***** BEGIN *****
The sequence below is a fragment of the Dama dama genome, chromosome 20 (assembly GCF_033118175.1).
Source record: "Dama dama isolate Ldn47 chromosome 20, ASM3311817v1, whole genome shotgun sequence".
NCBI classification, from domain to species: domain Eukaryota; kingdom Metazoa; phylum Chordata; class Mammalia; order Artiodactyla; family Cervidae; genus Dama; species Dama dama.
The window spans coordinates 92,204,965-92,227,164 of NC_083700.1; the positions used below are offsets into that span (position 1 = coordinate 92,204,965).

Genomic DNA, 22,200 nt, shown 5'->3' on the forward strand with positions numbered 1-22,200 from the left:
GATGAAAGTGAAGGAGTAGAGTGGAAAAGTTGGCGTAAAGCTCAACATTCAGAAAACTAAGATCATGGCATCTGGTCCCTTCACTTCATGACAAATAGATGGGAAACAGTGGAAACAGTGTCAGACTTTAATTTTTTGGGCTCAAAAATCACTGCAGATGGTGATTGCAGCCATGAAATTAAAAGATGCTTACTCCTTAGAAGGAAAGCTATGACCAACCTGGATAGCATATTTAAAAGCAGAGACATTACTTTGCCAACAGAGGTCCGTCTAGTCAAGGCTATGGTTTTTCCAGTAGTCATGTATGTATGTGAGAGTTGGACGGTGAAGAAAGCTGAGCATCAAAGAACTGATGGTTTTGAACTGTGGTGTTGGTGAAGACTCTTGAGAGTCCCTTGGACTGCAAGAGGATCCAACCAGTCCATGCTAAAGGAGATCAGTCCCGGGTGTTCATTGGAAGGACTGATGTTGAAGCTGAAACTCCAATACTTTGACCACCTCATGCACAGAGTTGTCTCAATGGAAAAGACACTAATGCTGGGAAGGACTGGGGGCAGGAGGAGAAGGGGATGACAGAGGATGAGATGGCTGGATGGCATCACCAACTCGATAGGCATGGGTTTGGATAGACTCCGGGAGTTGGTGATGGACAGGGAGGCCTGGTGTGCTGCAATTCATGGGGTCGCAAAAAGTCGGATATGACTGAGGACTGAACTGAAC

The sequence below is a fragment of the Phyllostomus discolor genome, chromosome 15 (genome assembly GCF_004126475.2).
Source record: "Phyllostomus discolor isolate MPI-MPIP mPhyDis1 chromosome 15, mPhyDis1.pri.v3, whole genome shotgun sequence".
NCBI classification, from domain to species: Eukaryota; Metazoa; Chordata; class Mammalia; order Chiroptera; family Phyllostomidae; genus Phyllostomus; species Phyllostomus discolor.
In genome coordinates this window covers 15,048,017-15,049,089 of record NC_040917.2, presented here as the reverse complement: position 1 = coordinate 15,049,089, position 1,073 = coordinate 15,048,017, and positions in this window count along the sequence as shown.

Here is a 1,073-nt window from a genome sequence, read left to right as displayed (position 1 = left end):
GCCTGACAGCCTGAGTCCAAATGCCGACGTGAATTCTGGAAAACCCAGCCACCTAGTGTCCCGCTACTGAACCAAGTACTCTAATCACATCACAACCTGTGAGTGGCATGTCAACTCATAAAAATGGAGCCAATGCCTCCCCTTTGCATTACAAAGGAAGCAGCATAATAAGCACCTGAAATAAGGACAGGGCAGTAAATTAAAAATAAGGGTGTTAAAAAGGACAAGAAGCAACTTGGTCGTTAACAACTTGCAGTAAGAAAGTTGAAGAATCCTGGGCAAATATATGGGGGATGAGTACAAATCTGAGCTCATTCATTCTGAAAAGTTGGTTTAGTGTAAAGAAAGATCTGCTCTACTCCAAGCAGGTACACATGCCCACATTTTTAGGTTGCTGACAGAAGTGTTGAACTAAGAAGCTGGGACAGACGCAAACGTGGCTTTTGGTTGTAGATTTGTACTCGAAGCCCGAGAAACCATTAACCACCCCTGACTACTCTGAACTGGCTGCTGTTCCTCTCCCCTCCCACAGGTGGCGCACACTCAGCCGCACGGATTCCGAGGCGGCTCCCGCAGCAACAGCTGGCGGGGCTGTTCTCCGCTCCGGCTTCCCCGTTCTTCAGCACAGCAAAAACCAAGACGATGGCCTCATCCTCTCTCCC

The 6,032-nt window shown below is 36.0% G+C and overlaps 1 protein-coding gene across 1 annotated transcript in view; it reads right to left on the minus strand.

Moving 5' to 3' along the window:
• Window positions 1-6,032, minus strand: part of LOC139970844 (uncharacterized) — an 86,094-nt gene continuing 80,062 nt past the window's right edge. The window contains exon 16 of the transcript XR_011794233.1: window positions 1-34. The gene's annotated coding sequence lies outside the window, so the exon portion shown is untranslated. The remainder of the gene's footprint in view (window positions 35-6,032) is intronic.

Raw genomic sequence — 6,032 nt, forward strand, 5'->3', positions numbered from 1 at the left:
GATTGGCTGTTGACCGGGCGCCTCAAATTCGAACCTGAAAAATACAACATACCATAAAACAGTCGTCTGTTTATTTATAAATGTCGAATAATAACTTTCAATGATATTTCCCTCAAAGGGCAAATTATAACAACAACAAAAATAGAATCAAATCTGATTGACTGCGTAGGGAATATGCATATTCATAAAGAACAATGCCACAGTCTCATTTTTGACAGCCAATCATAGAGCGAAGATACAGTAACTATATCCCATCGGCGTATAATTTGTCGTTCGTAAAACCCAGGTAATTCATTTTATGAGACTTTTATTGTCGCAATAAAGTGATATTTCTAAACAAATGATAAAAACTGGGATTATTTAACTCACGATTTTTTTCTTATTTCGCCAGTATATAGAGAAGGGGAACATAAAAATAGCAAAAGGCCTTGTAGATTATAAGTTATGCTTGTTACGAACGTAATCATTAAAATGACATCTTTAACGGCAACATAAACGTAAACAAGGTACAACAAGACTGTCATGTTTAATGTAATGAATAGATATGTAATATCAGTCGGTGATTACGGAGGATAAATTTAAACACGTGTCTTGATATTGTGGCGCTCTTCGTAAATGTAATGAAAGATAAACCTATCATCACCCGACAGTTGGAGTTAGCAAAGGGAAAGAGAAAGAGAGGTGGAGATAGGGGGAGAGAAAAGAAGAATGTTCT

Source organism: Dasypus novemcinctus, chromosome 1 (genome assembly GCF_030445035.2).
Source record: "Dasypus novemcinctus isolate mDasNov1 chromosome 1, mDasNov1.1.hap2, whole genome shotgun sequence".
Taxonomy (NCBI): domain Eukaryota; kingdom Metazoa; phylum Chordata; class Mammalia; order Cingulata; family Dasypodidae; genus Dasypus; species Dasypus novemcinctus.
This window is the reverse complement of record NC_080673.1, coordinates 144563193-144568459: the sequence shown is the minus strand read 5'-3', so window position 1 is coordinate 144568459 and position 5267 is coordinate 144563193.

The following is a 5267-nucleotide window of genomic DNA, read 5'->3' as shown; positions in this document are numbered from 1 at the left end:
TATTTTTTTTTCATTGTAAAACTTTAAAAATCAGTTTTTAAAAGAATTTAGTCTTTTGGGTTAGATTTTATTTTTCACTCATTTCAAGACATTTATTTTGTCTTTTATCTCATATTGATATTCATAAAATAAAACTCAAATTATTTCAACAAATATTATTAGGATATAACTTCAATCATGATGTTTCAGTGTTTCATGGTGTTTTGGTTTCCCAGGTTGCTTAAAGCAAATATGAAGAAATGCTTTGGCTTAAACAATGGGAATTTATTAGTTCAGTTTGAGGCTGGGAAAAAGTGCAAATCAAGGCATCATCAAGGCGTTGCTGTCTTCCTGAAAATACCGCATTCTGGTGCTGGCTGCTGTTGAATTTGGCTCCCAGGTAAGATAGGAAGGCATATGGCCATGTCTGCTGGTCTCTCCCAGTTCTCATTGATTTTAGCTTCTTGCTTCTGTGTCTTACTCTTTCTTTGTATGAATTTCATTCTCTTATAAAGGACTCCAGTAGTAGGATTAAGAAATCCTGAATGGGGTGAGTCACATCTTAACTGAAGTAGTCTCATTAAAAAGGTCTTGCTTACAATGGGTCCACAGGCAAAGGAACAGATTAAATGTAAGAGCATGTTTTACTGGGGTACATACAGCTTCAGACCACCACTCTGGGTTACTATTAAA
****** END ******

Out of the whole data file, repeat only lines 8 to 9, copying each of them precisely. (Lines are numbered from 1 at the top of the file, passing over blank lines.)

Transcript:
Source record: "Phyllostomus discolor isolate MPI-MPIP mPhyDis1 chromosome 15, mPhyDis1.pri.v3, whole genome shotgun sequence".
NCBI classification, from domain to species: Eukaryota; Metazoa; Chordata; class Mammalia; order Chiroptera; family Phyllostomidae; genus Phyllostomus; species Phyllostomus discolor.